His First Book Tore the Organization Apart. Why Is the President of FreedomWorks Writing Another?

Reporting on Politics and Policy.
March 17 2014 2:25 PM

His First Book Tore the Organization Apart. Why Is the President of FreedomWorks Writing Another?

468958577-matt-kibbe-president-of-freedomworks-speaks-at-a-press
There Matt Kibbe goes again.

Photo by Win McNamee/Getty Images

When the story of FreedomWorks' public problems is told, it usually starts with the book deal. According to Ken Vogel, tensions between FreedomWorks' president, Matt Kibbe, and its chairman, Dick Armey, boiled over "when Armey balked at a deal that Kibbe struck with HarperCollins to write a book called Hostile Takeover: Resisting Centralized Government’s Stranglehold on America." Kibbe and Armey had collaborated on a book about the Tea Party, but Kibbe was doing this on his own and—to Armey's surprise—claiming that the entire thing had been churned out over a Christmas vacation, not with the help of FreedomWorks staff.

Cue: Armey leaving FreedomWorks on a $8 million golden parachuse. Cue all of this playing out in Mother Jones, not exactly a friendly Tea Party outlet. The publication of Hostile Takeover, and its subsequent promotion, was either a spark for the inferno or a strange hubristic distraction. According to Nielsen's BookScan, the Armey-Kibbe book had sold 20,000 copies. Kibbe's own book sold only 10,000, and multiple reports claimed that the organization had purchased thousands to boost sales/distribute the wisdom to activists.

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Why do I bring this up? Because next month, Kibbe is releasing another book. Don't Hurt People and Don't Take Their Stuff is being released by William Morrow, publisher of the first two books autored or co-authored by Kibbe. Like Hostile Takeover, its cover art calls Kibbe a "#1 Bestselling Author," a reference to the defunct Washington Post Book World's No. 1 ranking for the Armey-Kibbe book. (Hostile Takeover never went to No. 1, here or in any book list.) I noticed the book's promotion when I stopped by this year's Students for Liberty conference and saw, in the promotional book, an ad encouraging attendees to "tune in, turn on, drop out" and watch Kibbe's speech on the book's theme. ("Don't kill people and take their stuff," a similar way of putting the idea, was coined by the conservative pundit Bill Whittle.)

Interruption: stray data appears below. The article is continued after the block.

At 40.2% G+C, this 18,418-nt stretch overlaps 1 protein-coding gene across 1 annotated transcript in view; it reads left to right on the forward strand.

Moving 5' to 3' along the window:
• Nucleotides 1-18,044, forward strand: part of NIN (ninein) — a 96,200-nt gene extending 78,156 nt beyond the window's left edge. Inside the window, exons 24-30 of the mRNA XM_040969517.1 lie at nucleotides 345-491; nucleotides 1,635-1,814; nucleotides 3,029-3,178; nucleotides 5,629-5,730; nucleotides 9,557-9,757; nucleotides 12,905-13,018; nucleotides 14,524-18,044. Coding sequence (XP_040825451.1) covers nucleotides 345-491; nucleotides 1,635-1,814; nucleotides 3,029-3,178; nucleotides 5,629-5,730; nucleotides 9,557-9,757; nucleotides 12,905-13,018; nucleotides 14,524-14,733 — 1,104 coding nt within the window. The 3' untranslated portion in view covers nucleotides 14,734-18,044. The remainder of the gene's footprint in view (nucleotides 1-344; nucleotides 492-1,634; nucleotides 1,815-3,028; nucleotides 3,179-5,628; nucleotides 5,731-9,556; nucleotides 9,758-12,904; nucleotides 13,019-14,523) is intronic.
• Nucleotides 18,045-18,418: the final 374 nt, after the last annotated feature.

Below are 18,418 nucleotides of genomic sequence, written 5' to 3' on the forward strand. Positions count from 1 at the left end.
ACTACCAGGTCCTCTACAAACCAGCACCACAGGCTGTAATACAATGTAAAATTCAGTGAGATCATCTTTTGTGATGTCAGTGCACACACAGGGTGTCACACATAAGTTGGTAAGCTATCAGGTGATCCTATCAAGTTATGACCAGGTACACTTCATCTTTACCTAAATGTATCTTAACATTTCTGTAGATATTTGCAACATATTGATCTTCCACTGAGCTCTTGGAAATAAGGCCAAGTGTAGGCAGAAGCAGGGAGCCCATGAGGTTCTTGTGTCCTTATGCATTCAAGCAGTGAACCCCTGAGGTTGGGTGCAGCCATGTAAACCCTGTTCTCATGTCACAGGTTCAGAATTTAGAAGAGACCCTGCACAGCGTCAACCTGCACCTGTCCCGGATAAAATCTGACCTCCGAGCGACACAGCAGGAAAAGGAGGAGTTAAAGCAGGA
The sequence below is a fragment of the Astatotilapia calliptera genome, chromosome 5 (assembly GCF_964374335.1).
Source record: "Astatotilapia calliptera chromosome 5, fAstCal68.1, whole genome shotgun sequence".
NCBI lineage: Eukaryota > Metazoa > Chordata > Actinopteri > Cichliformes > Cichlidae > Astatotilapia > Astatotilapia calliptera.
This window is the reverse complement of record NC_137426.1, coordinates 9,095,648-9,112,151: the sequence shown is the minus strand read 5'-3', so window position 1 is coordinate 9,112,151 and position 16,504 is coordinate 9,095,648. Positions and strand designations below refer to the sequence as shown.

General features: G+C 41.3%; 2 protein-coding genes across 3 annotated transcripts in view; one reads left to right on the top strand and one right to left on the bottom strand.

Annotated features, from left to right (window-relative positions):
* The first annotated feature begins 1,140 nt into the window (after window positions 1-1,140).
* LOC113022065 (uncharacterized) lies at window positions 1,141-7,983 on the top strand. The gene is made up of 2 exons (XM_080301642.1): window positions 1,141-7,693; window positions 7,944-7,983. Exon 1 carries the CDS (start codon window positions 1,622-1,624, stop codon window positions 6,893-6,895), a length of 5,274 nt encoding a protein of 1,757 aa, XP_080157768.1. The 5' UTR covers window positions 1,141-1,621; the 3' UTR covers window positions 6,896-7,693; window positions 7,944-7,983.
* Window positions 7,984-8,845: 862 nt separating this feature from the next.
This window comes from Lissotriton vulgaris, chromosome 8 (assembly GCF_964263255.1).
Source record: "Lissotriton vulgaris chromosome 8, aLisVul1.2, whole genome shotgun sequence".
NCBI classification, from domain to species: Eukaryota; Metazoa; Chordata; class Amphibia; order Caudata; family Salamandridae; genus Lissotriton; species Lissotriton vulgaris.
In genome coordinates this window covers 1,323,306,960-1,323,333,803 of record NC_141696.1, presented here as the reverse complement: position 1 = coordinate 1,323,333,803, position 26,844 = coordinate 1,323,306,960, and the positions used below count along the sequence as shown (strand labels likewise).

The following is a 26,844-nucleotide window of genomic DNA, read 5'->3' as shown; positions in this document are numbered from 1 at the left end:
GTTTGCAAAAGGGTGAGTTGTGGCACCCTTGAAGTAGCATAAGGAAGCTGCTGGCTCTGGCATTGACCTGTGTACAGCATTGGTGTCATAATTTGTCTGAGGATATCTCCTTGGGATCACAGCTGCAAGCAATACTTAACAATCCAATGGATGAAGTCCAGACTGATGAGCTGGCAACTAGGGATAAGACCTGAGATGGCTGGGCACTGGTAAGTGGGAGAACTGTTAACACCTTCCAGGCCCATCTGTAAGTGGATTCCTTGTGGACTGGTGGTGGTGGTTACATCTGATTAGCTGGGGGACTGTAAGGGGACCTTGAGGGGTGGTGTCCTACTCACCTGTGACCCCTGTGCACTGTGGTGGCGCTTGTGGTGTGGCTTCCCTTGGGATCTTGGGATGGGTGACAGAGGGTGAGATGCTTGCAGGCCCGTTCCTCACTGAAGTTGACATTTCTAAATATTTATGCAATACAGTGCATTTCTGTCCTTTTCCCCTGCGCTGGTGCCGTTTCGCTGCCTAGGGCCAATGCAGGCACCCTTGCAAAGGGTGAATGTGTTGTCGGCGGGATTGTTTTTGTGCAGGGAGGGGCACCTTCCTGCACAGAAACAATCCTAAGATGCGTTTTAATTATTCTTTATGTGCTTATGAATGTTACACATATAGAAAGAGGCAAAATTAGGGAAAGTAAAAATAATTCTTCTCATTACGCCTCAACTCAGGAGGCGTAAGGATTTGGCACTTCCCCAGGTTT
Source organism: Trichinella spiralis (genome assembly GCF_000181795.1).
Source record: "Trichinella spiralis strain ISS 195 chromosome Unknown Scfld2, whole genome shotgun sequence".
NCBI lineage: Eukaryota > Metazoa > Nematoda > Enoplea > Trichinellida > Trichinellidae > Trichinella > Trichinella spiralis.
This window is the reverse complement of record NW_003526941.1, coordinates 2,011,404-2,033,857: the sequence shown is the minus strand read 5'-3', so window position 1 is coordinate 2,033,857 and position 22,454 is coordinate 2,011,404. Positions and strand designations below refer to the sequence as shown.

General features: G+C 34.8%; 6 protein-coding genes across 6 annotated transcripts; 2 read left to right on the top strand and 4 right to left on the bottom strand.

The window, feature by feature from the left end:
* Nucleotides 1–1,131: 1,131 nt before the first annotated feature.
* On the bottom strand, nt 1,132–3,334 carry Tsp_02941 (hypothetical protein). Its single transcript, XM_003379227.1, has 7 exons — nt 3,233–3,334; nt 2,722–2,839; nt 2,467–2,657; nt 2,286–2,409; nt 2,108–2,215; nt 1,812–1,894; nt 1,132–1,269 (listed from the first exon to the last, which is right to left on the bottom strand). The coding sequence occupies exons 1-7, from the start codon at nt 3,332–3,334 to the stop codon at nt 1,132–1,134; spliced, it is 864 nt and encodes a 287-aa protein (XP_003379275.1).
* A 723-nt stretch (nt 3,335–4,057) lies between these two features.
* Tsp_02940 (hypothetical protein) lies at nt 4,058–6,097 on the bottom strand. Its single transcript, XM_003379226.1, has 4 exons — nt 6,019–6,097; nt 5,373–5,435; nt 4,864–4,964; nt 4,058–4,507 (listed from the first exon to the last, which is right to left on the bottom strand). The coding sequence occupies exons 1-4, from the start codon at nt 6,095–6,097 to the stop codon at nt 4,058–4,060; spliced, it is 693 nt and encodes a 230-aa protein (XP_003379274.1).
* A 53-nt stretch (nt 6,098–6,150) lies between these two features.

The Internet has yet to buzz with anticipation for the book, but Glenn Beck's sort of been talking it up. This is significant. According to a 2013 interview that Dick Armey gave Media Matters (he later said he was confused about who was calling), FreedomWorks handed Glenn Beck a million dollars for promotion and partnerships. The golden-voiced radio host has delivered, in ways, though when he tried to talk up Don't Hurt People on his show, the result was a strange garbling of the title that made it on to one of Beck's official YouTube accounts anyway.

I asked FreedomWorks how many copies of Hostile Takeover had been purchased by the group. (The book is now available, in hardcover, at a steep discount.) I didn't get an answer. The group had a successful morning, though, getting Politico to report exclusively on a batch of new endorsements of House Republican incumbents—including Rep. Louie Gohmert, whose primary is already over. 

David Weigel is a Slate political reporter. 

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